Daily Reflection
February 18th, 2004
Cathy Pedersen
Campus Ministry
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Look around you…  How many people are in the process of doing something - starting a project, completing normal everyday tasks, planning to do something later, etc?  WE are busy people, with things to do, places to go, schedules to meet.  We are ‘do-ers’!

Today’s first reading from James calls us to action: “Be doers of the word and not hearers only…” (Jas. 1:22)  James’s continues this idea and ends with a reminder that to be religious, we must “…care for orphans and widows in their affliction, and keep oneself unstained by the world.” 

The psalm response picks up on the theme of doing, reminding us that those who walk blamelessly and do justice shall live in God.  Even Mark’s gospel seems to be in the ‘doing’ mode when Jesus heals the blind man. 

These readings resonate with our way of being in the modern world. Our ‘being’ translates into “do-ers.”  In fact, sometimes, NOT doing something feels ‘not quite right’…; we may even feel guilty if we have time to relax and slow down.  So, are we in tune with today’s scripture - to go into action is the Christian call?

Perhaps ‘yes’, but perhaps ‘no’ also.  There seems to more in the message of today’s readings…

James prefaces his ‘action call’ with “…be quick to hear, slow to speak, …humbly (respectfully/reverently) welcome the word that has been planted in you.” (Jas.1:19-21)   And at the end of today’s Gospel, Jesus tells the cured blind man to simply go home and to not even go into the village.  (I can’t imagine simply going home quietly if I had suddenly been able to see after so many years of blindness!)

Though I believe that we are called to action as Christians, it is only after we have not only heard God’s word, but listened to what God is trying to tell us.  It is necessary to ‘take time out’ from our doings.  Prayer and quiet reflection is vital in order to ponder the meaning of what God is calling us to do and to listen to the Spirit’s promptings to action within us.

I recently experienced a wonderful understanding of this dynamic between ‘listening, reflecting, and doing’ for our 2004 Women of Spirit Conference XIX:  “Sacred Weaving – A Day of Hope, Prayer and Discovery with Muslim, Jewish and Christian Women.”  (Annually, this has been a day of spiritual enrichment for 250+ women in the Christian tradition.)  As is our practice, the planning board meets monthly throughout the year to prepare for the following January’s conference.  This past year we invited Jewish and Muslim women to our planning.  We spent time getting to know each other, telling our stories and listening to one another’s understanding of faith tradition, spirituality and living faithfully in today’s modern world.  We soon realized the need to continue in our listening mode for many more months, using the time in between our meetings to reflect and to contemplate what we were sharing, learning and questioning.   It was only after multiple meetings (which grew from monthly to bi-weekly) of reflecting alone and together that we were actually ready to begin planning the conference of shared prayers, speakers, panels, and workshops.  Admittedly, there were times when some wondered if we would ever begin the actual ‘doing’ (planning) of the conference.  However, if we had not spent those many months and time in the listening and reflecting mode, we could not have been ready or able to plan the ‘doing’ of our conference.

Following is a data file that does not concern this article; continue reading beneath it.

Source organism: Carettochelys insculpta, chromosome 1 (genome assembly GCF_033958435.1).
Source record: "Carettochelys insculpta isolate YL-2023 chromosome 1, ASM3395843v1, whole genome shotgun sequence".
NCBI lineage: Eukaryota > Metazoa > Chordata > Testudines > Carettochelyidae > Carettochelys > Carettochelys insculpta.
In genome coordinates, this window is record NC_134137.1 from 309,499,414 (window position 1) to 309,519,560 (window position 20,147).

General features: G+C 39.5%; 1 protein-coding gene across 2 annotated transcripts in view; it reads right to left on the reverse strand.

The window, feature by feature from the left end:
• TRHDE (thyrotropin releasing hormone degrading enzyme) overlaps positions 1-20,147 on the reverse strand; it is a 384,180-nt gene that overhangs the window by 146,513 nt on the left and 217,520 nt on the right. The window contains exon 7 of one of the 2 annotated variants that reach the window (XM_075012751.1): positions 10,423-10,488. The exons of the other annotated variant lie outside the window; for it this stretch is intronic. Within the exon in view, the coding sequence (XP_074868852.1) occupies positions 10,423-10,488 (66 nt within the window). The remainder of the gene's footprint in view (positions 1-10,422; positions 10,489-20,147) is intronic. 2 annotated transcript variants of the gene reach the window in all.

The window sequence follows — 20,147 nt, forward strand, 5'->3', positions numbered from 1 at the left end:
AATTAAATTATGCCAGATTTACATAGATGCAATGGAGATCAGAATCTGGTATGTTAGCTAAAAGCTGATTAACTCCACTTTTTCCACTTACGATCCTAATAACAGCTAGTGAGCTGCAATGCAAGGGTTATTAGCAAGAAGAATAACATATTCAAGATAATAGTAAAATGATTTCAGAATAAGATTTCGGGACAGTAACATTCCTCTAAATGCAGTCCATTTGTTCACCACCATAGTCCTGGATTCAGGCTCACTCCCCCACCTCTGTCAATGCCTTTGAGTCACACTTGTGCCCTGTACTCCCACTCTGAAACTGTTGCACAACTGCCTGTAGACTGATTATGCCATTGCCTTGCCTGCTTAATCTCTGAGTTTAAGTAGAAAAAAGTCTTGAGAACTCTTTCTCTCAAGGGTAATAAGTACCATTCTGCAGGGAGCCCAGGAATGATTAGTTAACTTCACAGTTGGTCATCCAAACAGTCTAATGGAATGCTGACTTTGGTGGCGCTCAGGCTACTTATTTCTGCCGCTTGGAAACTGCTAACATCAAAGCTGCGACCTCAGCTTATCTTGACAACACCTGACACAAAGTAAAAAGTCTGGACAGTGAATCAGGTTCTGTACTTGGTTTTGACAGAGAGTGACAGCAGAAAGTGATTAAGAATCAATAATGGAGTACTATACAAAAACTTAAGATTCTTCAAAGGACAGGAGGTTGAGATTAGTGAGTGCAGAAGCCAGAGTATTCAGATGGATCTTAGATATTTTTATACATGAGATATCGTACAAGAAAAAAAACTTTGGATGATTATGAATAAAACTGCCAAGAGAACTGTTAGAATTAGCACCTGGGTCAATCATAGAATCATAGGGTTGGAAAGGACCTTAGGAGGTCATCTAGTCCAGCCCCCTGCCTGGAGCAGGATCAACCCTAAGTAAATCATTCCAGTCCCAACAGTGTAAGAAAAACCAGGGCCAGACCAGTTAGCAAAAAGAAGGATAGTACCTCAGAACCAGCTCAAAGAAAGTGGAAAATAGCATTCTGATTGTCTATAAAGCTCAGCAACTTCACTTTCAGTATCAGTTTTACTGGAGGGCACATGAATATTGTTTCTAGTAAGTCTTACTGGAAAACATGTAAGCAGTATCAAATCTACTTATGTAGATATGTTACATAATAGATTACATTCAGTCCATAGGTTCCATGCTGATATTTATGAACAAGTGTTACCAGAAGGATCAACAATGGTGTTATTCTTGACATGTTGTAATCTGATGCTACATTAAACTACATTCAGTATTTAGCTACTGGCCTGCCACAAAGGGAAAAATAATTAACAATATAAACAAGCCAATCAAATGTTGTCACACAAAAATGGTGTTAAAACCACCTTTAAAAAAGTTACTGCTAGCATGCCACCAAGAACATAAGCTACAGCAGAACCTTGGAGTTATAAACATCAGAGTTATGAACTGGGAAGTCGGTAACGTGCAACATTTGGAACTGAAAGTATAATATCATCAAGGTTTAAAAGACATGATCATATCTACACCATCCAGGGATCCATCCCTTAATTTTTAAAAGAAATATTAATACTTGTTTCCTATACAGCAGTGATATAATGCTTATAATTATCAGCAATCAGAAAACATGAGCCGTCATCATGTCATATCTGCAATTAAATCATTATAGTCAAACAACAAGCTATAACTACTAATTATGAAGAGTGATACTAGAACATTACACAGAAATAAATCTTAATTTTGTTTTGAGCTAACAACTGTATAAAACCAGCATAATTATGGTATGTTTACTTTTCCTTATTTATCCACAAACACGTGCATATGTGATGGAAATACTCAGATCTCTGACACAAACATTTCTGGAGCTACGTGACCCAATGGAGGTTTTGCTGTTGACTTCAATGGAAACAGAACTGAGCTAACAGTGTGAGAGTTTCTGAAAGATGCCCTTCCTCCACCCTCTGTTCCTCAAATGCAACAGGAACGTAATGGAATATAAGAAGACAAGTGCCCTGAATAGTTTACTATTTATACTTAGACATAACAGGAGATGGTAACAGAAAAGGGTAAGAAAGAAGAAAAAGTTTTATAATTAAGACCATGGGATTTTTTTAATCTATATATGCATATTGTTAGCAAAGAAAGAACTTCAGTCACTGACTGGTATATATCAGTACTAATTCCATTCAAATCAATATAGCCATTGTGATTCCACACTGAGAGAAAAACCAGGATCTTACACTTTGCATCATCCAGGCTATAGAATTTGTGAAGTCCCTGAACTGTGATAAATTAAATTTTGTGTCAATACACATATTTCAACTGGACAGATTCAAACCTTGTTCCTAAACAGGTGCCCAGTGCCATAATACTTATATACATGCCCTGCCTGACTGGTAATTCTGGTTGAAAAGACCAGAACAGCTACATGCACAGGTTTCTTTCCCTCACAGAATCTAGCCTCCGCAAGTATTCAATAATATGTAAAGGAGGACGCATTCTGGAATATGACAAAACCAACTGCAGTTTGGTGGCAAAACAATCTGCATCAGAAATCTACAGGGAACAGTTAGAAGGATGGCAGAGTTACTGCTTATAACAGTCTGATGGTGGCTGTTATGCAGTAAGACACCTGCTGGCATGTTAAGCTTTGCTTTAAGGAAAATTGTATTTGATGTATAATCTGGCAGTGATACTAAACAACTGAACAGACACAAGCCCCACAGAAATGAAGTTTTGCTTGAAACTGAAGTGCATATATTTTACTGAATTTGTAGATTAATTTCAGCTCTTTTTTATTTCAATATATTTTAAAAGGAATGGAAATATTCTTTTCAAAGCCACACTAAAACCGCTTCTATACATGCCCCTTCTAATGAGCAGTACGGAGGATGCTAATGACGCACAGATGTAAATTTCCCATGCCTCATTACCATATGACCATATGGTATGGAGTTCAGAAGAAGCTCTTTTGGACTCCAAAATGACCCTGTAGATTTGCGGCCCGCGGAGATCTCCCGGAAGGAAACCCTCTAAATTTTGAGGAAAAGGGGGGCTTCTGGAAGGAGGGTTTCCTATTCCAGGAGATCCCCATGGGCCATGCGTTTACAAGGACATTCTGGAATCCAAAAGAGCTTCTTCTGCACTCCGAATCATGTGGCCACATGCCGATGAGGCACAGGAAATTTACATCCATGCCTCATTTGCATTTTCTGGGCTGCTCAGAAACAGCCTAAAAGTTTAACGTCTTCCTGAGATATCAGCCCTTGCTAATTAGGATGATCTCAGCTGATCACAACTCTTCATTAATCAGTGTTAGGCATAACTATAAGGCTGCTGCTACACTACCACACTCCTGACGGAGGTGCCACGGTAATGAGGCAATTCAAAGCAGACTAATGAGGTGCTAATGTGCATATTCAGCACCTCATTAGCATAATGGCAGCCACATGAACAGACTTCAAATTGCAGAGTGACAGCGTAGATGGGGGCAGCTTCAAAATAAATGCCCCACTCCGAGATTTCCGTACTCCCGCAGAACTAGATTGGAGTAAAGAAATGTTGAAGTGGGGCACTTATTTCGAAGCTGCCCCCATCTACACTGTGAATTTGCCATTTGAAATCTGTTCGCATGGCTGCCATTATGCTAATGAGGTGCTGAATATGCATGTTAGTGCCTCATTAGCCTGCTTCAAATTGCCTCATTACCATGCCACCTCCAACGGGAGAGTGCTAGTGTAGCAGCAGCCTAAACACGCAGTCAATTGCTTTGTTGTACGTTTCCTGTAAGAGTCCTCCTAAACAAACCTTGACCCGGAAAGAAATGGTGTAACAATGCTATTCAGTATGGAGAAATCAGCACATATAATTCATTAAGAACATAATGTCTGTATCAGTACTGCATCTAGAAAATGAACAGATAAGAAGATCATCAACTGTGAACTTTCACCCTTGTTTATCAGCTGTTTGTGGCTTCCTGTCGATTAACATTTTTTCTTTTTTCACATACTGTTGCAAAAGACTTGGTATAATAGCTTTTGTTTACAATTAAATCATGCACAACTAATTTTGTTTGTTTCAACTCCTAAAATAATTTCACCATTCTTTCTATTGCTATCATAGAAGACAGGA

Today’s readings offer a challenging dynamic for making God real in our midst.  Yes, I can be a do-er of the word of God, but only after I not only hear, but listen within my heart, taking ‘time out’ and ‘being’ with my God to really discover what the Spirit is calling me to do and be.

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